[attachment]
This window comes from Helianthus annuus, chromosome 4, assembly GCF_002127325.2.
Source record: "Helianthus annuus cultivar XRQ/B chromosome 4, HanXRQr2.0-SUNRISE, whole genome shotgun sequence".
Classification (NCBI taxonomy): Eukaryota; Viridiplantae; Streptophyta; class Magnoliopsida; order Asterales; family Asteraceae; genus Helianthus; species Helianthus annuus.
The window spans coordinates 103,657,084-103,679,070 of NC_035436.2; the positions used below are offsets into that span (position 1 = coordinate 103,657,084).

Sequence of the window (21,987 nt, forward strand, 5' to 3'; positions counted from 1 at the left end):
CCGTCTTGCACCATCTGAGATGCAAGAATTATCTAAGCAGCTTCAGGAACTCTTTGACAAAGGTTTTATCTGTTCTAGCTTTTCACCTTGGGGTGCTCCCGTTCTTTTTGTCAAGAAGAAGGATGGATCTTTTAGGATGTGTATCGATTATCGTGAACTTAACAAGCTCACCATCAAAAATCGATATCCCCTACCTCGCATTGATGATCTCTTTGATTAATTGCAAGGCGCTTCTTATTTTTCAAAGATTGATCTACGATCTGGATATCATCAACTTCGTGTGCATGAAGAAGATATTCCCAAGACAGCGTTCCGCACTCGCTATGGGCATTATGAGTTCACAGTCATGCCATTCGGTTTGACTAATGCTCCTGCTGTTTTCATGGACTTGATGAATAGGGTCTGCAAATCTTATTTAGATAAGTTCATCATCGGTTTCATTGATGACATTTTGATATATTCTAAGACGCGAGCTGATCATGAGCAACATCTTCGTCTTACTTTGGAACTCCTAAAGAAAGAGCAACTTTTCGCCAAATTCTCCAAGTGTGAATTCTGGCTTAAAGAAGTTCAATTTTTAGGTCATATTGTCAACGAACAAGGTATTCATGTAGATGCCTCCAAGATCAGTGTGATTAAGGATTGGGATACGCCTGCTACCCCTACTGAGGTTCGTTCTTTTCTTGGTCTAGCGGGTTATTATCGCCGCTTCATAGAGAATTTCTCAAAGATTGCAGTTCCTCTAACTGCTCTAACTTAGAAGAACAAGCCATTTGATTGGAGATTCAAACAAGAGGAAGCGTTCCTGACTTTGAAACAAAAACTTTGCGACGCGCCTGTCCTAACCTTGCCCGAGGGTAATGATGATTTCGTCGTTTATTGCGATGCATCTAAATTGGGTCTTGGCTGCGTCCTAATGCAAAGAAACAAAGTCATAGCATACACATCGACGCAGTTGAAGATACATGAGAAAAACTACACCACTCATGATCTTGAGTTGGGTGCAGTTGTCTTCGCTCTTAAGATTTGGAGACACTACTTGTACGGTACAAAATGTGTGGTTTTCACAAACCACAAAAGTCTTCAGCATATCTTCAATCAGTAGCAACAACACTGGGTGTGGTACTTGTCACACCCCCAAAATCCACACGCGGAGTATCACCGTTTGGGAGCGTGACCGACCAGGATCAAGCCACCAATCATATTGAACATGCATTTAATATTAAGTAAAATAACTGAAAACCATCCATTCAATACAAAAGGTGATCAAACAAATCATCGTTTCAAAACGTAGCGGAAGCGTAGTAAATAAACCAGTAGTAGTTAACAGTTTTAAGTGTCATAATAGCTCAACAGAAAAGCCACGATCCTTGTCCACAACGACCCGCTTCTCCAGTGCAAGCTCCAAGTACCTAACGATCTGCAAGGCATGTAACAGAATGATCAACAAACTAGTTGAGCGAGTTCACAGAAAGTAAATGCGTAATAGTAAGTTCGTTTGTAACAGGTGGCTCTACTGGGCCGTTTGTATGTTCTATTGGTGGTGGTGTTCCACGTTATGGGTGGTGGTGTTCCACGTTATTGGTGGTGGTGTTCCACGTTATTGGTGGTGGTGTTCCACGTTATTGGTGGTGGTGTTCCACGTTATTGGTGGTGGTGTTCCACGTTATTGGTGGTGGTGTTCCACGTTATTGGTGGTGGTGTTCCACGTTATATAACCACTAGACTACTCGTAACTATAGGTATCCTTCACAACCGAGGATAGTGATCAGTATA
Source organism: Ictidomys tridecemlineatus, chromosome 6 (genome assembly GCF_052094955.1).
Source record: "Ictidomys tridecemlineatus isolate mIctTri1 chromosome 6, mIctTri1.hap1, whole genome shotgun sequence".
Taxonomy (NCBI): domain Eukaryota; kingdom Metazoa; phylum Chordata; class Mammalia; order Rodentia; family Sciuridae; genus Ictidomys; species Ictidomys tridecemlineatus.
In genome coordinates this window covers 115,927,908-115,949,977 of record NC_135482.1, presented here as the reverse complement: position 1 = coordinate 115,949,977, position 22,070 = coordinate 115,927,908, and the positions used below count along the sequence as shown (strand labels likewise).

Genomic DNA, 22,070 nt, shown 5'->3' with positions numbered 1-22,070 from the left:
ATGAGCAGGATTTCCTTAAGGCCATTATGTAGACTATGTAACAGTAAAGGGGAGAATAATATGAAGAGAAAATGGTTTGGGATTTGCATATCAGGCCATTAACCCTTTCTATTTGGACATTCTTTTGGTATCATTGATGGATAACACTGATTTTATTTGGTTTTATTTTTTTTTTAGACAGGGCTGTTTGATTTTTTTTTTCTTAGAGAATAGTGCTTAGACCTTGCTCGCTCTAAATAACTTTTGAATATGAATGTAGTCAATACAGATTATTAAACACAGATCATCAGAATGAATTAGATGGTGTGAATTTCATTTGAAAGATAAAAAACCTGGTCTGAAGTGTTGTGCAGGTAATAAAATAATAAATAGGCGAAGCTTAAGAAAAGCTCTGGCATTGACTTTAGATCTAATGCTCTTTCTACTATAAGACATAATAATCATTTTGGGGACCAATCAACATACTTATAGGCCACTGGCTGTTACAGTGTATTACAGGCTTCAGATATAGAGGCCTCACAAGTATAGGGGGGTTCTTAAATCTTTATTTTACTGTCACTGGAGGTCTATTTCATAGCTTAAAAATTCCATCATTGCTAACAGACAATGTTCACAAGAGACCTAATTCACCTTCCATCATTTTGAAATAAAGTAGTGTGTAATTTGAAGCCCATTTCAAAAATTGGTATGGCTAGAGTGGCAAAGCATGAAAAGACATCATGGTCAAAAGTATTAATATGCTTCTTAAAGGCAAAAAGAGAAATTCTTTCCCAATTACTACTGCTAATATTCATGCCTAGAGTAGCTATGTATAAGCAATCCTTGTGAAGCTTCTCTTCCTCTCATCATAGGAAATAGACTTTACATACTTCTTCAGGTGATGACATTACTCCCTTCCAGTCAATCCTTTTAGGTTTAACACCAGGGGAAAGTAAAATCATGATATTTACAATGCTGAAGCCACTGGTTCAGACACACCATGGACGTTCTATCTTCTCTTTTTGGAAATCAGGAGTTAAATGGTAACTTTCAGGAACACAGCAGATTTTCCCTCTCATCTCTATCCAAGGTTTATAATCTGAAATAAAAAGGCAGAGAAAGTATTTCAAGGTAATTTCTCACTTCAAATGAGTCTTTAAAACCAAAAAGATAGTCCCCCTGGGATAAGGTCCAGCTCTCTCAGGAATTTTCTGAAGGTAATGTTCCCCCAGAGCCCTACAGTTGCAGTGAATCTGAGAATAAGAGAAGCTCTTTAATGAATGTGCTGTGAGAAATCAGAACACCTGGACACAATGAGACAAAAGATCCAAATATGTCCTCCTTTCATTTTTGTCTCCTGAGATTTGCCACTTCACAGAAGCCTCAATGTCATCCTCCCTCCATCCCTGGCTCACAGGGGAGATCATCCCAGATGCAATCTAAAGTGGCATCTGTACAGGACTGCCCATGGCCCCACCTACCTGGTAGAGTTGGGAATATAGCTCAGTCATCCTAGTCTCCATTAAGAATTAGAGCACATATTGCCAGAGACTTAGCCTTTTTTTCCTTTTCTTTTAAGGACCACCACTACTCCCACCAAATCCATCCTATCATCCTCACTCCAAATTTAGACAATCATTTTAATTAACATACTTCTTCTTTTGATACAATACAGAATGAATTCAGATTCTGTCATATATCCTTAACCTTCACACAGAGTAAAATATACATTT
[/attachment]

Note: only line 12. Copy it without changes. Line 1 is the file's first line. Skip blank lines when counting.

ATGAGCAGGATTTCCTTAAGGCCATTATGTAGACTATGTAACAGTAAAGGGGAGAATAATATGAAGAGAAAATGGTTTGGGATTTGCATATCAGGCCATTAACCCTTTCTATTTGGACATTCTTTTGGTATCATTGATGGATAACACTGATTTTATTTGGTTTTATTTTTTTTTTAGACAGGGCTGTTTGATTTTTTTTTTCTTAGAGAATAGTGCTTAGACCTTGCTCGCTCTAAATAACTTTTGAATATGAATGTAGTCAATACAGATTATTAAACACAGATCATCAGAATGAATTAGATGGTGTGAATTTCATTTGAAAGATAAAAAACCTGGTCTGAAGTGTTGTGCAGGTAATAAAATAATAAATAGGCGAAGCTTAAGAAAAGCTCTGGCATTGACTTTAGATCTAATGCTCTTTCTACTATAAGACATAATAATCATTTTGGGGACCAATCAACATACTTATAGGCCACTGGCTGTTACAGTGTATTACAGGCTTCAGATATAGAGGCCTCACAAGTATAGGGGGGTTCTTAAATCTTTATTTTACTGTCACTGGAGGTCTATTTCATAGCTTAAAAATTCCATCATTGCTAACAGACAATGTTCACAAGAGACCTAATTCACCTTCCATCATTTTGAAATAAAGTAGTGTGTAATTTGAAGCCCATTTCAAAAATTGGTATGGCTAGAGTGGCAAAGCATGAAAAGACATCATGGTCAAAAGTATTAATATGCTTCTTAAAGGCAAAAAGAGAAATTCTTTCCCAATTACTACTGCTAATATTCATGCCTAGAGTAGCTATGTATAAGCAATCCTTGTGAAGCTTCTCTTCCTCTCATCATAGGAAATAGACTTTACATACTTCTTCAGGTGATGACATTACTCCCTTCCAGTCAATCCTTTTAGGTTTAACACCAGGGGAAAGTAAAATCATGATATTTACAATGCTGAAGCCACTGGTTCAGACACACCATGGACGTTCTATCTTCTCTTTTTGGAAATCAGGAGTTAAATGGTAACTTTCAGGAACACAGCAGATTTTCCCTCTCATCTCTATCCAAGGTTTATAATCTGAAATAAAAAGGCAGAGAAAGTATTTCAAGGTAATTTCTCACTTCAAATGAGTCTTTAAAACCAAAAAGATAGTCCCCCTGGGATAAGGTCCAGCTCTCTCAGGAATTTTCTGAAGGTAATGTTCCCCCAGAGCCCTACAGTTGCAGTGAATCTGAGAATAAGAGAAGCTCTTTAATGAATGTGCTGTGAGAAATCAGAACACCTGGACACAATGAGACAAAAGATCCAAATATGTCCTCCTTTCATTTTTGTCTCCTGAGATTTGCCACTTCACAGAAGCCTCAATGTCATCCTCCCTCCATCCCTGGCTCACAGGGGAGATCATCCCAGATGCAATCTAAAGTGGCATCTGTACAGGACTGCCCATGGCCCCACCTACCTGGTAGAGTTGGGAATATAGCTCAGTCATCCTAGTCTCCATTAAGAATTAGAGCACATATTGCCAGAGACTTAGCCTTTTTTTCCTTTTCTTTTAAGGACCACCACTACTCCCACCAAATCCATCCTATCATCCTCACTCCAAATTTAGACAATCATTTTAATTAACATACTTCTTCTTTTGATACAATACAGAATGAATTCAGATTCTGTCATATATCCTTAACCTTCACACAGAGTAAAATATACATTT